Book Review: An Obedient Father

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I needed to force money from Father Joseph, and it made me nervous.

The book opens with the above appalling line which is just peek into the realistic world of Akhil Sharma’s book. An Obedient Father is a debut novel of author Akhil Sharma.


Akhil is an Indian American who moved United state at the age of eight. Sharma studied at Princeton University, where he earned his B.A. in public policy at the Woodrow Wilson School. He then won a Stegner Fellowship to the writing program at Stanford.He then attempted to become a screenwriter, but, disappointed with his fortunes, left to attend Harvard Law School.Akhil use to work as an Investment banker in New york before he turned as a full time writer. Currently he works as an assistant professor in the creative writing MFA program at Rutgers University-Newark.

As the name suggests the book has strong and bold content not for weak-hearted people. The novel revolves around the protagonist Ram Karan who lives with his widowed daughter, Anita and granddaughter,Asha, in tiny an apartment of Delhi’s poor area.

It portrays India in different light. It focuses on the crimes that takes place in a country and it’s take by the people who are involved in such crimes. The book takes you through extreme emotions one being of hatred towards the people who do crime and another of sympathy when they are stuck under their own plans.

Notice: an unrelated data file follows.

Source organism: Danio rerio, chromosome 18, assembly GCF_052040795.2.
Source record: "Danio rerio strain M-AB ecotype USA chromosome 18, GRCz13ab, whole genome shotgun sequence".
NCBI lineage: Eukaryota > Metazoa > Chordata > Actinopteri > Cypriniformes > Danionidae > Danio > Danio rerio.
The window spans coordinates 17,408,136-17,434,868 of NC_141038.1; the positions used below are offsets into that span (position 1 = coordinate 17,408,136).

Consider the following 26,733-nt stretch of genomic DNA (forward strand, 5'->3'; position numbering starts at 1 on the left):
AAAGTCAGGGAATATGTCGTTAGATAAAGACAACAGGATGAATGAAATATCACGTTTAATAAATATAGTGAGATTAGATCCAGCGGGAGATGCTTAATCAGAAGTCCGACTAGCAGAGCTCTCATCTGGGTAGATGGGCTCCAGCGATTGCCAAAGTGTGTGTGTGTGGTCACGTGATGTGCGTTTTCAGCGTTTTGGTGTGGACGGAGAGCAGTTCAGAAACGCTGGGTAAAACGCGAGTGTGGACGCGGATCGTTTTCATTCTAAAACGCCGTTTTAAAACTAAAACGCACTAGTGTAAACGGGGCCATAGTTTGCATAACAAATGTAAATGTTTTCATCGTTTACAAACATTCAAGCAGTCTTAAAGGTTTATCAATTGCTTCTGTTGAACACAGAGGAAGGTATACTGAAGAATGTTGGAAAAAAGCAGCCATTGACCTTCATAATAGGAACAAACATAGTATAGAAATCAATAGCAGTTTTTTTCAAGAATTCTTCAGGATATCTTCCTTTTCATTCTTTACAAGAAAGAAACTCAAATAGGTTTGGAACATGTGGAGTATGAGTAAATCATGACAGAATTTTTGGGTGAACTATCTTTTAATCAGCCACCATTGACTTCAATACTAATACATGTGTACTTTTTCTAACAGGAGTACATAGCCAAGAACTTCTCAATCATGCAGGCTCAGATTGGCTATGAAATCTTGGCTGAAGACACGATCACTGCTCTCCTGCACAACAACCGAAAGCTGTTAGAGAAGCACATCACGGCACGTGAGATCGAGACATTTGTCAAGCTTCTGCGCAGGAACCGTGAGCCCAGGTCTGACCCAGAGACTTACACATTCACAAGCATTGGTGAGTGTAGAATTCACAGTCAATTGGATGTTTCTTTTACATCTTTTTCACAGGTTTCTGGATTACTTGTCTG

It describes the tension that existed at the time of Indira Gandhi assassination and how it must have effected the overall political scenario of India. It gives very detailed insight of Indian city life, its religious beliefs, and government functioning. He explain the city atmosphere so flawlessly that a person who has never been to India could imagine the busy street life of Delhi.

The writer was compared with the likes of author Dostoevsky’s and Gogol. You will surely found their influence in his writings as Sharma confessed reading these writers work extensively. The book has a sarcastic approach which when taken in same light makes it an interesting read.

The book is not populated with good guys and bad guys, instead it is filled with evil victims and pitiable villains.”

The author won Folio Prize for fiction in 2015 for his second book, The family life.

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